Brown looks to Obama for consensus
NEW YORK: It's Wednesday so it must be Wall Street.
The prime minister goes to Wall Street this morning on the latest leg of his tour to build what he calls a "global consensus for global change".
It's a consensus which, after yesterday's comments by the governor of the Bank of England, appears to elude him at home.
At a breakfast hosted by the Wall Street Journal, Gordon Brown will hope to persuade bankers - not to mention the paper's new owner Rupert Murdoch - to back his ideas for increased financial regulation, an end to tax havens and further action to stimulate the economy.
It is a package that now appears to have President Obama's whole hearted public support. In a newspaper article published around the world, the president says that he wants to see "bold action" to "kickstart the global economy" including what he calls a "robust and sustained" fiscal stimulus.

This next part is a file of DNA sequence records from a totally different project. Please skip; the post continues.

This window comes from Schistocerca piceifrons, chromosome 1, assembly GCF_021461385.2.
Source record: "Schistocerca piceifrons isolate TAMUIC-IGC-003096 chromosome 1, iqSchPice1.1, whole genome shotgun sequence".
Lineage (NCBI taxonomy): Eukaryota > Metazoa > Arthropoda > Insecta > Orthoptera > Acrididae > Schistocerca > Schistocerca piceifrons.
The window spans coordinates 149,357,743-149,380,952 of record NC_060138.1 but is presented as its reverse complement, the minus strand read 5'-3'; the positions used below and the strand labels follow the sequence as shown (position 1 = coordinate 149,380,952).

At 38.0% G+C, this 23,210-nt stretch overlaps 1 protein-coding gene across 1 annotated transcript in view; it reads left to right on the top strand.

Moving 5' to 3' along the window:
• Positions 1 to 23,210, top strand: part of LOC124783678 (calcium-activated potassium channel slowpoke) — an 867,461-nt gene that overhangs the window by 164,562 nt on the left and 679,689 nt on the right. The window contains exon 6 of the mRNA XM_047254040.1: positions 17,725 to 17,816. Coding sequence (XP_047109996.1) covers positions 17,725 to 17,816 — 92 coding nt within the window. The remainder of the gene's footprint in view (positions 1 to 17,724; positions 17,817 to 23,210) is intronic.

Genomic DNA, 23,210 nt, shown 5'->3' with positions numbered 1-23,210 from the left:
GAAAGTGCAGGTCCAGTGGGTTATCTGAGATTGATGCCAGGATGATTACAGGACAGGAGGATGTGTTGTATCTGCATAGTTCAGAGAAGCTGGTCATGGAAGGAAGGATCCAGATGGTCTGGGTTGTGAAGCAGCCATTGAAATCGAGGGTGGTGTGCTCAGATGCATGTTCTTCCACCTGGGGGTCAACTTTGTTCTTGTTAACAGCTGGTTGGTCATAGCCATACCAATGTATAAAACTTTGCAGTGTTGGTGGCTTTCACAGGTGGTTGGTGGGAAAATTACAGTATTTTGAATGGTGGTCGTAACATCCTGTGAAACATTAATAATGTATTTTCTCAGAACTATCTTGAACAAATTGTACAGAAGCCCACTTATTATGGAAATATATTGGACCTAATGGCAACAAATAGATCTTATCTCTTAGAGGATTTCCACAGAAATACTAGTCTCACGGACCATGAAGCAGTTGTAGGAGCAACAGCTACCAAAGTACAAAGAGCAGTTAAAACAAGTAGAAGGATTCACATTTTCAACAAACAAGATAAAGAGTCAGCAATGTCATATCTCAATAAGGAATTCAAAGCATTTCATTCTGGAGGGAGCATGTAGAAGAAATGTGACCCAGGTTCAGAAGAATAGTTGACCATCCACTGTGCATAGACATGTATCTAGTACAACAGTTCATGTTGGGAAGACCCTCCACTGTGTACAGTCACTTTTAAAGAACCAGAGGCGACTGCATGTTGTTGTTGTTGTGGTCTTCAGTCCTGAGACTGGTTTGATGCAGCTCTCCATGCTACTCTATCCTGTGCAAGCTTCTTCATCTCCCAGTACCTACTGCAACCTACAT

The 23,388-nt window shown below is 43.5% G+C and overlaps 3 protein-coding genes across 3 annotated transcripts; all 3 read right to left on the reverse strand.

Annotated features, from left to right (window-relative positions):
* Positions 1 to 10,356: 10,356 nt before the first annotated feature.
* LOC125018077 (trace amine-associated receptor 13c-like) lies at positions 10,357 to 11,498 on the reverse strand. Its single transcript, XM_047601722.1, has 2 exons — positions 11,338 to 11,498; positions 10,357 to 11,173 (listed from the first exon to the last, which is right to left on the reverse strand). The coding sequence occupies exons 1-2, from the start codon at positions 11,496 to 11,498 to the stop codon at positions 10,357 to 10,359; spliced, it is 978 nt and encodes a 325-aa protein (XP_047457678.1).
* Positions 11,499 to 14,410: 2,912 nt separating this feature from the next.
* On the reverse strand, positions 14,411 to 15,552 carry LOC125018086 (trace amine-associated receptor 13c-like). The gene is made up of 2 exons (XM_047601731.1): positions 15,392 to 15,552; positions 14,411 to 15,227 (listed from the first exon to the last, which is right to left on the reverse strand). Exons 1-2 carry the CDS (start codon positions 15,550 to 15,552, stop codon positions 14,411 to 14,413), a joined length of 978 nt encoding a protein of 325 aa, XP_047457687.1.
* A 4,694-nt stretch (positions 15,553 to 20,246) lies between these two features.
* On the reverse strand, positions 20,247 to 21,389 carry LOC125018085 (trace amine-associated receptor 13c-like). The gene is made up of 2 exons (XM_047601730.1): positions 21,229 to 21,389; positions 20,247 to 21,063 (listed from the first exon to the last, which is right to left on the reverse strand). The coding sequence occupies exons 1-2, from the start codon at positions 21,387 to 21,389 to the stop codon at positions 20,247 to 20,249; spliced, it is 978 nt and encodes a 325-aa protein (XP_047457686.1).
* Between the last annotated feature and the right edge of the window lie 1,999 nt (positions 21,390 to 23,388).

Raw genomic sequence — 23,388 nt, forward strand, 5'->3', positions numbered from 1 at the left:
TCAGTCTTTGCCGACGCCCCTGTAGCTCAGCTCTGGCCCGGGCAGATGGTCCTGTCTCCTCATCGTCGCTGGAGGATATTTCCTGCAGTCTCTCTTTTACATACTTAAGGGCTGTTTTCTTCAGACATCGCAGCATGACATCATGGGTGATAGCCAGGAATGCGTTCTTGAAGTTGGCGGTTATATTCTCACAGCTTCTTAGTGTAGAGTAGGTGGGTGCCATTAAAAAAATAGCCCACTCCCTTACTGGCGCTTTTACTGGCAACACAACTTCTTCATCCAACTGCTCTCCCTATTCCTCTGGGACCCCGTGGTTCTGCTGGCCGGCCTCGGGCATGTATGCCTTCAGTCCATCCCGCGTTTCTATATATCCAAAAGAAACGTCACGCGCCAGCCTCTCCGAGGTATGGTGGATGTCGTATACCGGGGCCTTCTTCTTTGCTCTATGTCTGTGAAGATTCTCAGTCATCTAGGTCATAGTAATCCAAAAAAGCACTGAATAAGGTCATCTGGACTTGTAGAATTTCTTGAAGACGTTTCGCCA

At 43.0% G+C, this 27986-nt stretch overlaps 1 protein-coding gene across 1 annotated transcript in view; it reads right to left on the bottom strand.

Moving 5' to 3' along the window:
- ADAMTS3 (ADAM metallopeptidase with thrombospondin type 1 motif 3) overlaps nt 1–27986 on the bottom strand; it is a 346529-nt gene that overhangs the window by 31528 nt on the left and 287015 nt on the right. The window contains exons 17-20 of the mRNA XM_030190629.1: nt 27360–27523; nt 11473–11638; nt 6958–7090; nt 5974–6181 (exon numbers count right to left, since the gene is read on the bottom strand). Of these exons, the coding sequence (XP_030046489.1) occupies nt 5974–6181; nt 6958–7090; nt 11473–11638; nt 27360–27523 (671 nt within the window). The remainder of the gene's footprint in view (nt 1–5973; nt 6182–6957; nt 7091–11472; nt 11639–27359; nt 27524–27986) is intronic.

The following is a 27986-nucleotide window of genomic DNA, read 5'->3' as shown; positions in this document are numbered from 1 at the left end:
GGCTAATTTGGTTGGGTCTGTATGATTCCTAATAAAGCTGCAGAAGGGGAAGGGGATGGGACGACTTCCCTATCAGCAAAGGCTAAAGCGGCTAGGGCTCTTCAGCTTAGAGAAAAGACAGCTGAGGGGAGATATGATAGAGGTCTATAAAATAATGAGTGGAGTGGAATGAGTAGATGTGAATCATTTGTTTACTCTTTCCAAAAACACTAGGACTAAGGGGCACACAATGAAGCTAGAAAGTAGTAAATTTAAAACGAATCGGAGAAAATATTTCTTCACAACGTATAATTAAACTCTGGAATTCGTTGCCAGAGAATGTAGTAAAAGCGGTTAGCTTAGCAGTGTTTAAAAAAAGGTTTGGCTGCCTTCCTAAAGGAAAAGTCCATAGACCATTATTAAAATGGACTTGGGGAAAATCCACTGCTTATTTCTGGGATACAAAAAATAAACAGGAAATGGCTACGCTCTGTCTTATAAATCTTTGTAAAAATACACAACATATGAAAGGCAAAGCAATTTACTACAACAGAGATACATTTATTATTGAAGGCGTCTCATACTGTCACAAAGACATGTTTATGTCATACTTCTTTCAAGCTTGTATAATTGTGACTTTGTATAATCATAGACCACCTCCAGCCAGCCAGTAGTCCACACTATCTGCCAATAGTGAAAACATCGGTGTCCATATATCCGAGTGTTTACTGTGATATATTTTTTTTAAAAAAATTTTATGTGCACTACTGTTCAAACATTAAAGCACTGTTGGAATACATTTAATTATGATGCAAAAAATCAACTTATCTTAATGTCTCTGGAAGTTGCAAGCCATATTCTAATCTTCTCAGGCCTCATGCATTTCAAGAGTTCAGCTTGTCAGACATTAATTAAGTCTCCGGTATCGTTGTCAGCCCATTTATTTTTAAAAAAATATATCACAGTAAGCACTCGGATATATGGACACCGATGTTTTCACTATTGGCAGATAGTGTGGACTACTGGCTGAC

Mr Brown may prefer to listen to the advice of Barack Obama than that of Mervyn King.
However, the prime minister will do his best today to look unruffled by Mr King's warning that he cannot afford another significant stimulus.
Downing Street officials are stressing that more spending and borrowing is only one of the ways to get the economy moving again.
What are the other ways? Monetary policy - in the form of lower interest rates and quantitative easing.
The political problem with those measures for Gordon Brown is that the Tories support them too, so he cannot presently use them to create his much favoured "dividing lines" with the opposition.
Next stop, Brazil (a country which, incidentally, has a $200bn reserve).